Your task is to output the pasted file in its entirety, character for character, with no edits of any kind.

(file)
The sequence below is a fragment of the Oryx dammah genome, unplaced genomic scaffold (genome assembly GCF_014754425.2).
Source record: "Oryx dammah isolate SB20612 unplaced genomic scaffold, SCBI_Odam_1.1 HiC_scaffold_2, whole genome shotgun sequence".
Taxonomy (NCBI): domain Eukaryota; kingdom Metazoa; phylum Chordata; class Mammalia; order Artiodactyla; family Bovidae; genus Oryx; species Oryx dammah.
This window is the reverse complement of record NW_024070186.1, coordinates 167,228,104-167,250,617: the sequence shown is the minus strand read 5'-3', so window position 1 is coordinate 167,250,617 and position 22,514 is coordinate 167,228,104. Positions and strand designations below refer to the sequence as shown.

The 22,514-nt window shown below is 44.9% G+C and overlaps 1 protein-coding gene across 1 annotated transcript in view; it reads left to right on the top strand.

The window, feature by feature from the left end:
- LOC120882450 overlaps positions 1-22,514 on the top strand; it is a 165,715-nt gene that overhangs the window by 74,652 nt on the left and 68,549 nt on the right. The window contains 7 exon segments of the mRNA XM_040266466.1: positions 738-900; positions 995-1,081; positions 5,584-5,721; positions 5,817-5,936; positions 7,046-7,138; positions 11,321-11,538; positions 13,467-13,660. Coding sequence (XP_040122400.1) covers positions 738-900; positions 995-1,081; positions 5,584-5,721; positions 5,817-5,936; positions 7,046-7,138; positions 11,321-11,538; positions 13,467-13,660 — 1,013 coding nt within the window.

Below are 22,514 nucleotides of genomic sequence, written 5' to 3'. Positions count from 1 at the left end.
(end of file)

The sequence below is a fragment of the Oryx dammah genome, unplaced genomic scaffold (genome assembly GCF_014754425.2).
Source record: "Oryx dammah isolate SB20612 unplaced genomic scaffold, SCBI_Odam_1.1 HiC_scaffold_2, whole genome shotgun sequence".
Taxonomy (NCBI): domain Eukaryota; kingdom Metazoa; phylum Chordata; class Mammalia; order Artiodactyla; family Bovidae; genus Oryx; species Oryx dammah.
This window is the reverse complement of record NW_024070186.1, coordinates 167,228,104-167,250,617: the sequence shown is the minus strand read 5'-3', so window position 1 is coordinate 167,250,617 and position 22,514 is coordinate 167,228,104. Positions and strand designations below refer to the sequence as shown.

The 22,514-nt window shown below is 44.9% G+C and overlaps 1 protein-coding gene across 1 annotated transcript in view; it reads left to right on the top strand.

The window, feature by feature from the left end:
- LOC120882450 overlaps positions 1-22,514 on the top strand; it is a 165,715-nt gene that overhangs the window by 74,652 nt on the left and 68,549 nt on the right. The window contains 7 exon segments of the mRNA XM_040266466.1: positions 738-900; positions 995-1,081; positions 5,584-5,721; positions 5,817-5,936; positions 7,046-7,138; positions 11,321-11,538; positions 13,467-13,660. Coding sequence (XP_040122400.1) covers positions 738-900; positions 995-1,081; positions 5,584-5,721; positions 5,817-5,936; positions 7,046-7,138; positions 11,321-11,538; positions 13,467-13,660 — 1,013 coding nt within the window.

Below are 22,514 nucleotides of genomic sequence, written 5' to 3'. Positions count from 1 at the left end.